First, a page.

“The kids were loving it,” I said.
Sunny nodded. “I know. You could see how excited they were.”
“It was the most positive thing I’ve seen for a long time,” I said.
“Now I don’t know what will happen. School’s almost over for the year.”
I leaned my head back on the couch. “I am so tired,” I said.
We continued to talk about our confusion and despair until it was time to pick up my husband. He and I took Sunny back to school for her car.
In the spring twilight, the school sat as if untouched. You couldn’t see that the windows were broken or that something had broken inside of us.
There are sometimes my heart is so full that I get choked with emotion. Last Friday we walked to Mercerdale Park on Mercer Island, a suburb of Seattle, to watch the high school homecoming parade. Really we went to watch the high school band. Really we went to watch our grandson play the trumpet in the band.
A combination of things came together to overfill my heart. First and foremost was seeing our grandson, 16, standing amongst his band mates. I felt so much love and pride mixed with awe that the baby I’d held (not so long ago, was it?) was now this accomplished young man. I was completely fer klempt.
The sound of the band and the nip in the air stirred something in me too. I had a subliminal instant flashback to the days of Garfield High and the UDub—going to the games with my friends and with my dad. In this troubled world, it was comforting to see untainted exuberance. There was a small town innocence without the feeling of xenophobia that we’ve been witnessing on the news. And I didn’t think too hard about injustice and prejudice for a moment. I just enjoyed.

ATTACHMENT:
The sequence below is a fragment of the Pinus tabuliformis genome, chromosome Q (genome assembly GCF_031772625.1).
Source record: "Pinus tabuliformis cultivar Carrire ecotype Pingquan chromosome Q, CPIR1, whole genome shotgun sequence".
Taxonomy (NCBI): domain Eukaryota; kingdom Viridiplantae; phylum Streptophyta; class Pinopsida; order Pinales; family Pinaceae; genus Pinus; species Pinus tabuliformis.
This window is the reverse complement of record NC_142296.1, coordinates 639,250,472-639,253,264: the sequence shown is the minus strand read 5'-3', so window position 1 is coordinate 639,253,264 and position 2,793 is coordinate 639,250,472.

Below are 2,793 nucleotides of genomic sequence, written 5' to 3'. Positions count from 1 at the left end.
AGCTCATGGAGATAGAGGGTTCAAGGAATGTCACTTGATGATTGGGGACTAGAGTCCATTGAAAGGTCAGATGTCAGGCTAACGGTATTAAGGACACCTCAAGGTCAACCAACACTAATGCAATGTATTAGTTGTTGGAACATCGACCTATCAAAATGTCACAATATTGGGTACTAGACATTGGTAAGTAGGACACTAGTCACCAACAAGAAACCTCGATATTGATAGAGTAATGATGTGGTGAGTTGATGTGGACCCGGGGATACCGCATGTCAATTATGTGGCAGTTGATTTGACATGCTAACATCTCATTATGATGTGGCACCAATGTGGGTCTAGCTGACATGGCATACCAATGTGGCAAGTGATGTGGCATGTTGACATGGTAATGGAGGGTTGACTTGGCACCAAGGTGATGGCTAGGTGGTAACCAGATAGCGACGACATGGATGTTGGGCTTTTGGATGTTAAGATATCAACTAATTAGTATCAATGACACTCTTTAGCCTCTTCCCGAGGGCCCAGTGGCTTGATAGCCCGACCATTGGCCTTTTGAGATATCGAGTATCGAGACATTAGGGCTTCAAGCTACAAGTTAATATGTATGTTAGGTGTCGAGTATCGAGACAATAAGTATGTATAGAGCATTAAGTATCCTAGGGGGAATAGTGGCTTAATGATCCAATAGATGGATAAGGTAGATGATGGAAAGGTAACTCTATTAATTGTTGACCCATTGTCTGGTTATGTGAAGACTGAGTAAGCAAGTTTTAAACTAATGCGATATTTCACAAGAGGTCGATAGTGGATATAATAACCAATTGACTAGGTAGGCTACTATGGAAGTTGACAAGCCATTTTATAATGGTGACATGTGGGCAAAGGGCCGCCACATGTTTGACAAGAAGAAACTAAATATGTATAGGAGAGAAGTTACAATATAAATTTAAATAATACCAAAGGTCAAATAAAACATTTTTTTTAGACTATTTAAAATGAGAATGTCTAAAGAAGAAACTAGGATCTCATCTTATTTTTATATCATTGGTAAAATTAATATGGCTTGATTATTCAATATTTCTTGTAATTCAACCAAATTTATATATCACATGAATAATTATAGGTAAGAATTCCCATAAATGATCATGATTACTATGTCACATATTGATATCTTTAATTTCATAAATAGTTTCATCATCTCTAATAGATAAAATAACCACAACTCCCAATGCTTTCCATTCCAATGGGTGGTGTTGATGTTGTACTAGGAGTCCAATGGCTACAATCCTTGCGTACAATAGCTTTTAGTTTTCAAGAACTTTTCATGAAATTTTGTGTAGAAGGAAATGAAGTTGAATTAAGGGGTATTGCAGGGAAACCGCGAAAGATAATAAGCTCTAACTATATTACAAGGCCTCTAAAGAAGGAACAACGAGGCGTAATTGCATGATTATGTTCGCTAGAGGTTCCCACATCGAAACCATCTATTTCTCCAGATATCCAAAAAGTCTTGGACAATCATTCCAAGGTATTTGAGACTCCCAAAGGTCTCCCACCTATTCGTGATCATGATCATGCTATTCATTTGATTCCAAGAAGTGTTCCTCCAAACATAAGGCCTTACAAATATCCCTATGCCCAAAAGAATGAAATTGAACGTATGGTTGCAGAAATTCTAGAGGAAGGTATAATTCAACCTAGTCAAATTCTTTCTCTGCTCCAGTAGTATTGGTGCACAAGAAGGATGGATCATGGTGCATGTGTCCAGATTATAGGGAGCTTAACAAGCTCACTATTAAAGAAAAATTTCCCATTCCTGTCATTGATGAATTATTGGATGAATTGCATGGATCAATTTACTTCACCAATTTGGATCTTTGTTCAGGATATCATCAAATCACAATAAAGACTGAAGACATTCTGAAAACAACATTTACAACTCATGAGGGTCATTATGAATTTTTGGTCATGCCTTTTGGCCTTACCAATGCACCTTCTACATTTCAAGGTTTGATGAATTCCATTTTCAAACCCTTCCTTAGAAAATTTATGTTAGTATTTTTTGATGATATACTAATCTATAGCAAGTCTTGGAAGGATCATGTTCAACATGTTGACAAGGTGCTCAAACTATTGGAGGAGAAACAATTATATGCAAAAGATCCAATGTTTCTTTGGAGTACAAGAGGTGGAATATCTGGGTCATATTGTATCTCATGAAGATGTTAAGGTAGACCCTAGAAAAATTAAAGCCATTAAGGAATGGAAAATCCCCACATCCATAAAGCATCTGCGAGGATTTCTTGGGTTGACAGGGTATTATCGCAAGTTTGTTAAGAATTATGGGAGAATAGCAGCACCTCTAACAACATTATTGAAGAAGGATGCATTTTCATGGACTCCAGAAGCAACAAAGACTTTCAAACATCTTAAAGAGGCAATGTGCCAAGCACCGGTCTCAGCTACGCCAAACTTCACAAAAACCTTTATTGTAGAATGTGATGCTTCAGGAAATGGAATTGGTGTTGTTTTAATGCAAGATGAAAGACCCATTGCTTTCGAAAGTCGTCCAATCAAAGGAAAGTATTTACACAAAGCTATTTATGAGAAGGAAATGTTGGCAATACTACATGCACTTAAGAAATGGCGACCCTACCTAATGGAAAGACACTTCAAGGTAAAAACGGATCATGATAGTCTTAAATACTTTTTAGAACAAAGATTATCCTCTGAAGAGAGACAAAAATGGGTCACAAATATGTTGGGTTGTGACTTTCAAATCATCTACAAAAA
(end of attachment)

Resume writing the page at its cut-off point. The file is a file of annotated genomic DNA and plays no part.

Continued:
The next day, the breaking news on television was the rally and march in Charlotte, North Carolina. It was a peaceful protest against police shooting black men like Keith Scott and Terence Crutcher. Hundreds of Charlotte residents turned out—blacks, whites, Asians, Hispanics, gay, straight and in between. Parents pushed their kids in strollers, teenage kids with drums beat out a cadence—much like what had happened the afternoon before on Mercer Island.
It was the white people wearing Black Lives Matter t-shirts that got me fer klempt the second time in two days. They get it, I thought as I choked back tears. They understand where the focus has to be—not right now on all lives mattering, but on the lives that haven’t been mattering.
America is a complex country with systemic problems. It’s no fairy tale and a lot of times there are no happy endings. It’s better to acknowledge that, instead of covering it up. Otherwise, we’re just ostriches and the status quo will rule. Call me sentimental, but I’d like to see Americans working together with mutual respect to solve our problems. In this country, we have the potential to do just that. I wouldn’t live anywhere else.